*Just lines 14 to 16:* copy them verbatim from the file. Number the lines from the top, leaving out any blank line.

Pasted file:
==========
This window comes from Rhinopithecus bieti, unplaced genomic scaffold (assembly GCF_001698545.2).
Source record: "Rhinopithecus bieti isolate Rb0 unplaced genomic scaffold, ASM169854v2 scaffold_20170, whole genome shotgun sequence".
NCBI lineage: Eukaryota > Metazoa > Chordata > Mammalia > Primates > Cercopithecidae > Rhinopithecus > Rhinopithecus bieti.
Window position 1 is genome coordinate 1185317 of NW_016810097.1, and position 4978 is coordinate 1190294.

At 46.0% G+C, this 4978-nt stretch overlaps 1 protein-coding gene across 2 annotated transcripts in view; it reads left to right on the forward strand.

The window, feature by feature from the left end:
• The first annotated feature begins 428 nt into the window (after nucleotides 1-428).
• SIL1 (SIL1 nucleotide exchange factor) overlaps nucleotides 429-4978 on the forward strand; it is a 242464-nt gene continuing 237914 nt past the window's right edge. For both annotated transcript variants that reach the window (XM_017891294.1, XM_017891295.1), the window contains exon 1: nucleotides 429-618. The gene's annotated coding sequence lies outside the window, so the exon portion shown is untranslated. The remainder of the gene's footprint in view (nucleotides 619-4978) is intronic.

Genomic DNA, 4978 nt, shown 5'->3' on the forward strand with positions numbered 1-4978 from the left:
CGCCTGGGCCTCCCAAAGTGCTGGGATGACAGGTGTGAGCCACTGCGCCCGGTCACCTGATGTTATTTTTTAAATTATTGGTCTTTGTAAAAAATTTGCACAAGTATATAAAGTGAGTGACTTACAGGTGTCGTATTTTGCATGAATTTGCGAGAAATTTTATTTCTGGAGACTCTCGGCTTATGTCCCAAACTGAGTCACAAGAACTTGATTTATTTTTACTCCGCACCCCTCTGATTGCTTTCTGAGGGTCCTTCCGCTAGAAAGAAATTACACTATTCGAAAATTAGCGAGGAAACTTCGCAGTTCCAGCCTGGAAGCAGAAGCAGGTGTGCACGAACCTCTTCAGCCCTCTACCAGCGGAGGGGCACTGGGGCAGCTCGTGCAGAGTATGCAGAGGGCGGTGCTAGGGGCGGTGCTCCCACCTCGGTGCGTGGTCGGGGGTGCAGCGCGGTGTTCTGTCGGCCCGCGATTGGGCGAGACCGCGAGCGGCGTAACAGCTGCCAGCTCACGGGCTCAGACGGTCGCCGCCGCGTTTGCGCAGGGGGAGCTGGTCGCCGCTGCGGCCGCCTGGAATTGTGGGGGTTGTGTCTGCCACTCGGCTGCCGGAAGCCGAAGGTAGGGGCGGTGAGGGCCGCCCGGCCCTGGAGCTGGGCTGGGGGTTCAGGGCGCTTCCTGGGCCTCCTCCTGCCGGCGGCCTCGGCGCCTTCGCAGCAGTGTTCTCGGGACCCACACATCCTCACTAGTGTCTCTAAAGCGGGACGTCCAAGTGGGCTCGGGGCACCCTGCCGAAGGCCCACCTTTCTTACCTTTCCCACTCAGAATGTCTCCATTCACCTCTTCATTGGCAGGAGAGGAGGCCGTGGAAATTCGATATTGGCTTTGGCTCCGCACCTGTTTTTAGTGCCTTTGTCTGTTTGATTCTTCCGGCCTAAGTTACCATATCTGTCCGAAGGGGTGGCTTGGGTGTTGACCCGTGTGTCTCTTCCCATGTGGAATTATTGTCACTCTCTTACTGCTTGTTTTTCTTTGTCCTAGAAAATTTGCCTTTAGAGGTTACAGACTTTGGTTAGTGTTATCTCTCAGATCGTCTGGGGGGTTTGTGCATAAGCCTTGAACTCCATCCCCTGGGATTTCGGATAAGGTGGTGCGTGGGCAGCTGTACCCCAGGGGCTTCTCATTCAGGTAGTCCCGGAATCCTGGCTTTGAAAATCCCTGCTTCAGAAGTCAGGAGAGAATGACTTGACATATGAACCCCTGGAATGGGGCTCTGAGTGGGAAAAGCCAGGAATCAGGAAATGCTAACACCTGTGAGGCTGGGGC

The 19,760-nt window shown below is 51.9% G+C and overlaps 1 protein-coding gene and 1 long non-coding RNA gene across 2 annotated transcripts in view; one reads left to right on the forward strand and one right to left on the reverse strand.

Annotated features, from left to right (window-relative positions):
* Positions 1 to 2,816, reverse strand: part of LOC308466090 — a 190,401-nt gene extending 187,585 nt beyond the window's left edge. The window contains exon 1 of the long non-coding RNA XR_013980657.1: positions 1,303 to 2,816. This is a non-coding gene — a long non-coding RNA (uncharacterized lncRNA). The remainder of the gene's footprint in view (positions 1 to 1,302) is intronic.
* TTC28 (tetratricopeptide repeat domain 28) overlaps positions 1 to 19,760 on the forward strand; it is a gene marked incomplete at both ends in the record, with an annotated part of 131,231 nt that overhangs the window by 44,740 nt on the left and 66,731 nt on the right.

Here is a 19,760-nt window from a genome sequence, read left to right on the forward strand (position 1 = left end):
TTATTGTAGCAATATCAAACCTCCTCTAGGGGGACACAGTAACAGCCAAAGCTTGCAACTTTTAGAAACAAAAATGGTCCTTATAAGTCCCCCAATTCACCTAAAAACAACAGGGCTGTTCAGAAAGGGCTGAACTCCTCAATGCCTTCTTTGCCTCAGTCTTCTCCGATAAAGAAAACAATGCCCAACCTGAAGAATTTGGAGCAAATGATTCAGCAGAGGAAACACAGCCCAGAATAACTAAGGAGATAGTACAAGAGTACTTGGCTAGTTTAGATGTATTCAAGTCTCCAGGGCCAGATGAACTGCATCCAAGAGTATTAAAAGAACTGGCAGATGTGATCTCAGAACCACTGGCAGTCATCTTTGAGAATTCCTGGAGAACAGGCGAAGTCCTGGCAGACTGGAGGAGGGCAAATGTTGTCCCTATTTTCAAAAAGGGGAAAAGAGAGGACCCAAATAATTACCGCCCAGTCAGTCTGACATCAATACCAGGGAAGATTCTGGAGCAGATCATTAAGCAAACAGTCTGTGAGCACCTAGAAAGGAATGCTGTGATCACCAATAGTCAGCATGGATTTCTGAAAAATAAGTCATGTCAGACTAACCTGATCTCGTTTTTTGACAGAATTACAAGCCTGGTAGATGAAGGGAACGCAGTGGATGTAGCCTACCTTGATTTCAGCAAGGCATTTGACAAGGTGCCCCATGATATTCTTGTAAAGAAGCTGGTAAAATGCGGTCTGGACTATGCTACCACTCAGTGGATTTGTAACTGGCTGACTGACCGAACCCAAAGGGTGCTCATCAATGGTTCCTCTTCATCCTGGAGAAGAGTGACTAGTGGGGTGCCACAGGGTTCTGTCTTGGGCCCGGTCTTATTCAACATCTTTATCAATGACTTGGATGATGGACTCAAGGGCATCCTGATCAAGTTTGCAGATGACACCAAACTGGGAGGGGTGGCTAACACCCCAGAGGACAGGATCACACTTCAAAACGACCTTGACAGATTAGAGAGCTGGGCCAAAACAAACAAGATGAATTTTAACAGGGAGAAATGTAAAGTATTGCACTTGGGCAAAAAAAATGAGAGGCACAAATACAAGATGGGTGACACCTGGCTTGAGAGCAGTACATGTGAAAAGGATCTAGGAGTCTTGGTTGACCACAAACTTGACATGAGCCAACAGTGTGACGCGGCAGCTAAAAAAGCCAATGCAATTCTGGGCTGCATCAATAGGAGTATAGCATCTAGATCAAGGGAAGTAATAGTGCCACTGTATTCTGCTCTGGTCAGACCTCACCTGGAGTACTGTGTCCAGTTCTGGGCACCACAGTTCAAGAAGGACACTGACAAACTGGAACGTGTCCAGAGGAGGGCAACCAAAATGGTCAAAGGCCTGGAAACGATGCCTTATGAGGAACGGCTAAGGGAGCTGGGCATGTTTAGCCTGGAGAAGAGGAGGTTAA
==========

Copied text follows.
* TTC28 (tetratricopeptide repeat domain 28) overlaps positions 1 to 19,760 on the forward strand; it is a gene marked incomplete at both ends in the record, with an annotated part of 131,231 nt that overhangs the window by 44,740 nt on the left and 66,731 nt on the right.

Here is a 19,760-nt window from a genome sequence, read left to right on the forward strand (position 1 = left end):
TTATTGTAGCAATATCAAACCTCCTCTAGGGGGACACAGTAACAGCCAAAGCTTGCAACTTTTAGAAACAAAAATGGTCCTTATAAGTCCCCCAATTCACCTAAAAACAACAGGGCTGTTCAGAAAGGGCTGAACTCCTCAATGCCTTCTTTGCCTCAGTCTTCTCCGATAAAGAAAACAATGCCCAACCTGAAGAATTTGGAGCAAATGATTCAGCAGAGGAAACACAGCCCAGAATAACTAAGGAGATAGTACAAGAGTACTTGGCTAGTTTAGATGTATTCAAGTCTCCAGGGCCAGATGAACTGCATCCAAGAGTATTAAAAGAACTGGCAGATGTGATCTCAGAACCACTGGCAGTCATCTTTGAGAATTCCTGGAGAACAGGCGAAGTCCTGGCAGACTGGAGGAGGGCAAATGTTGTCCCTATTTTCAAAAAGGGGAAAAGAGAGGACCCAAATAATTACCGCCCAGTCAGTCTGACATCAATACCAGGGAAGATTCTGGAGCAGATCATTAAGCAAACAGTCTGTGAGCACCTAGAAAGGAATGCTGTGATCACCAATAGTCAGCATGGATTTCTGAAAAATAAGTCATGTCAGACTAACCTGATCTCGTTTTTTGACAGAATTACAAGCCTGGTAGATGAAGGGAACGCAGTGGATGTAGCCTACCTTGATTTCAGCAAGGCATTTGACAAGGTGCCCCATGATATTCTTGTAAAGAAGCTGGTAAAATGCGGTCTGGACTATGCTACCACTCAGTGGATTTGTAACTGGCTGACTGACCGAACCCAAAGGGTGCTCATCAATGGTTCCTCTTCATCCTGGAGAAGAGTGACTAGTGGGGTGCCACAGGGTTCTGTCTTGGGCCCGGTCTTATTCAACATCTTTATCAATGACTTGGATGATGGACTCAAGGGCATCCTGATCAAGTTTGCAGATGACACCAAACTGGGAGGGGTGGCTAACACCCCAGAGGACAGGATCACACTTCAAAACGACCTTGACAGATTAGAGAGCTGGGCCAAAACAAACAAGATGAATTTTAACAGGGAGAAATGTAAAGTATTGCACTTGGGCAAAAAAAATGAGAGGCACAAATACAAGATGGGTGACACCTGGCTTGAGAGCAGTACATGTGAAAAGGATCTAGGAGTCTTGGTTGACCACAAACTTGACATGAGCCAACAGTGTGACGCGGCAGCTAAAAAAGCCAATGCAATTCTGGGCTGCATCAATAGGAGTATAGCATCTAGATCAAGGGAAGTAATAGTGCCACTGTATTCTGCTCTGGTCAGACCTCACCTGGAGTACTGTGTCCAGTTCTGGGCACCACAGTTCAAGAAGGACACTGACAAACTGGAACGTGTCCAGAGGAGGGCAACCAAAATGGTCAAAGGCCTGGAAACGATGCCTTATGAGGAACGGCTAAGGGAGCTGGGCATGTTTAGCCTGGAGAAGAGGAGGTTAA